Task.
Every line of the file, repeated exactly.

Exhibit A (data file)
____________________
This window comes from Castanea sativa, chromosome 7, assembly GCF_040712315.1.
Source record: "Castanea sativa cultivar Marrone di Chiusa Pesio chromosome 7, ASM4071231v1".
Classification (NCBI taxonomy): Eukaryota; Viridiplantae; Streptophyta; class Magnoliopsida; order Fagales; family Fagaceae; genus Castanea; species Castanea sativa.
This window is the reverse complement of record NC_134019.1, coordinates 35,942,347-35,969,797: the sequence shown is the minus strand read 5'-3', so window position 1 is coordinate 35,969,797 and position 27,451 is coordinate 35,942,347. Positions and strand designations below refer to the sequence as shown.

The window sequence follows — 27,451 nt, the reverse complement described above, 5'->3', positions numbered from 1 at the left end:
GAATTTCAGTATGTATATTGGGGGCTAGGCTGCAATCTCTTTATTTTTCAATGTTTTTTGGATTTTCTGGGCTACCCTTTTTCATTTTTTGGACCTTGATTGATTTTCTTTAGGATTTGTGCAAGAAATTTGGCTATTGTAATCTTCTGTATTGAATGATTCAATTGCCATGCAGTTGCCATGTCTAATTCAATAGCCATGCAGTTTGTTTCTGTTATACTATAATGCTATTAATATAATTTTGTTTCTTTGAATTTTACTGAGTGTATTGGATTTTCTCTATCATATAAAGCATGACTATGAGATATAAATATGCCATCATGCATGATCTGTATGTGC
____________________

This window comes from Castanea sativa, chromosome 7, assembly GCF_040712315.1.
Source record: "Castanea sativa cultivar Marrone di Chiusa Pesio chromosome 7, ASM4071231v1".
Classification (NCBI taxonomy): Eukaryota; Viridiplantae; Streptophyta; class Magnoliopsida; order Fagales; family Fagaceae; genus Castanea; species Castanea sativa.
This window is the reverse complement of record NC_134019.1, coordinates 35,942,347-35,969,797: the sequence shown is the minus strand read 5'-3', so window position 1 is coordinate 35,969,797 and position 27,451 is coordinate 35,942,347. Positions and strand designations below refer to the sequence as shown.

The window sequence follows — 27,451 nt, the reverse complement described above, 5'->3', positions numbered from 1 at the left end:
GAATTTCAGTATGTATATTGGGGGCTAGGCTGCAATCTCTTTATTTTTCAATGTTTTTTGGATTTTCTGGGCTACCCTTTTTCATTTTTTGGACCTTGATTGATTTTCTTTAGGATTTGTGCAAGAAATTTGGCTATTGTAATCTTCTGTATTGAATGATTCAATTGCCATGCAGTTGCCATGTCTAATTCAATAGCCATGCAGTTTGTTTCTGTTATACTATAATGCTATTAATATAATTTTGTTTCTTTGAATTTTACTGAGTGTATTGGATTTTCTCTATCATATAAAGCATGACTATGAGATATAAATATGCCATCATGCATGATCTGTATGTGC